NEWFANE—After months of Selectboard meetings and multiple detailed public hearings — and in spite of the water dripping through the roof on board member Mike Fitzpatrick’s head last year — town officials and employees are back to evaluating their options for addressing the drafty, deteriorating town offices.
In a 286–226 vote on Aug. 9, voters rejected an article that would have authorized the town to borrow up to $950,000 for a new building. The balance of the $975,000 building would have been paid with town reserve funds.
Now that the voters have spoken, the question remains: What should the Selectboard do about the town offices?
In an email to The Commons, Administrative Assistant Shannon Meckle said “a few” voters have approached her about a possible recount on the bond vote.
At the Aug. 15 Selectboard meeting, Meckle told the board there is a 30-day deadline for petitioning for a new vote.
“If a new building is not feasible, I hope that some other solution is,” Meckle said. “My only advice [for Newfane voters] would be to stop in, take a tour, sit and talk with the people in the building. Getting the correct information to the voters is crucial.”
Building Committee gauges opposition
During the discussion at the Aug. 15 board meeting, board member Gary Delius listed what he termed the five most common reasons townspeople gave for voting against Article I.
Delius listed as those reasons concerns with the cost, confusion about the process, distrust with government, perceived bias from the Selectboard, and emotional connection to the building.
“It sounds like we’re asking for a lot of money,” Delius, who serves on the Building Committee and spoke only as a member of that committee, told The Commons.
He said that many voters fail to understand bond laws, which say a town can ask for money only once during the bonding process.
“We can’t ask again once we get a bond,” Delius said, so “we have to have those pencils very sharp” the first time and ask for enough money to cover the project plus a cushion for unexpected expenses.
The town’s credit limit is another reason some voters might have balked at a project estimated to cost just under $1 million, Delius told The Commons, noting the Selectboard’s task is to identify if borrowing so much is feasible for the town right now.
“We have other long projects that are bonded,” he said. “Do we have immediate space to borrow in the event of an emergency, like another [Tropical Storm] Irene?”
Lawley, who also serves as the town’s roads foreman, expressed those same concerns at previous Selectboard meetings and at the second public informational hearing.
Meckle addressed those concerns at the Aug. 15 meeting with information she learned from a municipal lending official at People’s United Bank. In this official’s opinion, she said, Newfane “does not have excessive borrowing,” and even a $1 million bond won’t interfere with future loans.
Plus, she said she was advised that a town offices bond wouldn’t affect the town’s debt ceiling in the event of an emergency. Should that occur, the state and federal governments will guarantee any disaster-related loans, she added.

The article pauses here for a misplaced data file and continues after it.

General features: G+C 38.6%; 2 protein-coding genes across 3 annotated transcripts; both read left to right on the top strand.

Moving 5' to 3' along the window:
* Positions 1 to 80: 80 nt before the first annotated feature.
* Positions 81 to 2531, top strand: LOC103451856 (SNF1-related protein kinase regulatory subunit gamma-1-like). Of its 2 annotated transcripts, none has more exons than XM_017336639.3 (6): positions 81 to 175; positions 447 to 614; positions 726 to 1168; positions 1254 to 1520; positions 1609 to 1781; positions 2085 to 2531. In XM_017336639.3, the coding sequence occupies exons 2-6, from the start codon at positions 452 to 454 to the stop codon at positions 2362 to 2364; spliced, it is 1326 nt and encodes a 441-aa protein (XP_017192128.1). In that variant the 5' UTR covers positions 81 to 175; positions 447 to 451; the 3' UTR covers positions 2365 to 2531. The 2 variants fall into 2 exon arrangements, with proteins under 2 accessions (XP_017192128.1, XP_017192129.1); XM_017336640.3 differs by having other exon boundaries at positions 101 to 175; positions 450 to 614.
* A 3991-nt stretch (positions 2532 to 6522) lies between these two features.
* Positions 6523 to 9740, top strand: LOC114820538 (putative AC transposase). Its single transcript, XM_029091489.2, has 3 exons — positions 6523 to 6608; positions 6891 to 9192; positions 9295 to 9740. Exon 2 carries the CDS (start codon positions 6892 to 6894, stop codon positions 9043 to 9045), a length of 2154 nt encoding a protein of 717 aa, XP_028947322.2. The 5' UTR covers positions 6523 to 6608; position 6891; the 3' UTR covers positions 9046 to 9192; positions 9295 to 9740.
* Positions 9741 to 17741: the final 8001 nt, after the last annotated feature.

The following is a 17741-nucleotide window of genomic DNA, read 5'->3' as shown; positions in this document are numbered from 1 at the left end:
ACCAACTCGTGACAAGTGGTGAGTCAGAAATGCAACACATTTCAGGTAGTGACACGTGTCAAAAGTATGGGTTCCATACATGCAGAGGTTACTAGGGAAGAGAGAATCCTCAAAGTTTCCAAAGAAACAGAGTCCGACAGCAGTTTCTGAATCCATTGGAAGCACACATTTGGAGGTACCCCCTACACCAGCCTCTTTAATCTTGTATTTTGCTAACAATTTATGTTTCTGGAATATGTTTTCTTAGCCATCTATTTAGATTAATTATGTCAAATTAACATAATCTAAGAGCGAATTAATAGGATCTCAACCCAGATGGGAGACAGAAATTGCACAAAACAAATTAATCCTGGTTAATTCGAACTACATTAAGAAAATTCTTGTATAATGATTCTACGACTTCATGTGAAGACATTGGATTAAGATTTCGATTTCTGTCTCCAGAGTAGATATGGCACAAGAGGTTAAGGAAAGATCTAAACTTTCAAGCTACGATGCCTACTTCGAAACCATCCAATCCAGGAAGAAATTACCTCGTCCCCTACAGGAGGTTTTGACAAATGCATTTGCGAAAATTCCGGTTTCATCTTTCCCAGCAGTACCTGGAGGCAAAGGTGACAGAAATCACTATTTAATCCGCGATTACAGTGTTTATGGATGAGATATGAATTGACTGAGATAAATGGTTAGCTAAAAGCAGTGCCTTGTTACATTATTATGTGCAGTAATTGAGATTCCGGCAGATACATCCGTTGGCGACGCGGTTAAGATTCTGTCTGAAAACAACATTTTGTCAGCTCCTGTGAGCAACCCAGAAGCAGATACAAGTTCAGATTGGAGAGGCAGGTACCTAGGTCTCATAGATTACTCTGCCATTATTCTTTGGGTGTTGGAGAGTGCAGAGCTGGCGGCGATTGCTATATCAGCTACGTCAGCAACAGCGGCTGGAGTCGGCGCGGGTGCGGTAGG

Meckle said she will get those statements in writing and confer with the town’s bond attorney.
Another reason Delius told The Commons he believes the bond vote failed is because town officials were unable to give voters better figures on the cost of the building.
But “it’s a Catch-22,” he said, because no numbers can exist until the town can borrow money to pay someone to design a building and estimate the costs.
Confusion also likely contributed to the article’s failure, Delius said.
The wording of the article, and that two articles appeared on the ballot, might have detracted from the clarity of the issue, he said, leading some voters to incorrectly believe they were voting for either Article I or Article II.
“But, the bond attorney was clear: you have to do it this way,” Delius said. “We tried to be as clear as we could be, but it wasn’t clear enough. The ambiguity won’t be there next time.”
Delius acknowledged the town offices bond vote triggered strong emotional reactions in some voters. Those nostalgic for the building’s earlier uses as an Oddfellows Hall and a public school were reluctant to turn it over to WW Building Supply and take it out of public use.
At the Aug. 15 board meeting, Meckle said she heard many voters say they didn’t have enough information.
“We answered those questions the best we could,” Hatcher said. “We had three hearings.”
In an email to The Commons, Cristelli recounted a conversation she had with a resident who was unable to attend the elections.
“When she asked about the bond, I said that it failed. ‘Oh, good,’ she said.
“I replied, ‘Oh, so it’s good [we] have to work in an environment where there is mold, where your land record books are growing mold, where there is no privacy, and constant noise?’
“This voter gasped out a reply, ‘Oh, I didn’t know,’” Cristelli said.
“To me, the lack of facts kept the bond from passing. Some of the biggest opponents of the bond never attended an informational meeting, or the hearing, or stopped in the office to look at the facts,” Cristelli said.
As a town employee who spends about 40 hours every week, year-round, in the building, Meckle had a few things to say about her workplace.
In an email to The Commons, she said, “I wish the vault were adequate for not only space, but the protection of historic documents. I wish there were space to hold a public meeting. I wish there were the ability to shut the door and hold a private conversation or make a phone call. I wish the building were a healthier place to work.
“I wish the article had passed, but I’m not discouraged, because there are other solutions to explore. I don’t believe that the town office will remain as it is. People are aware now, and that’s a great first step.”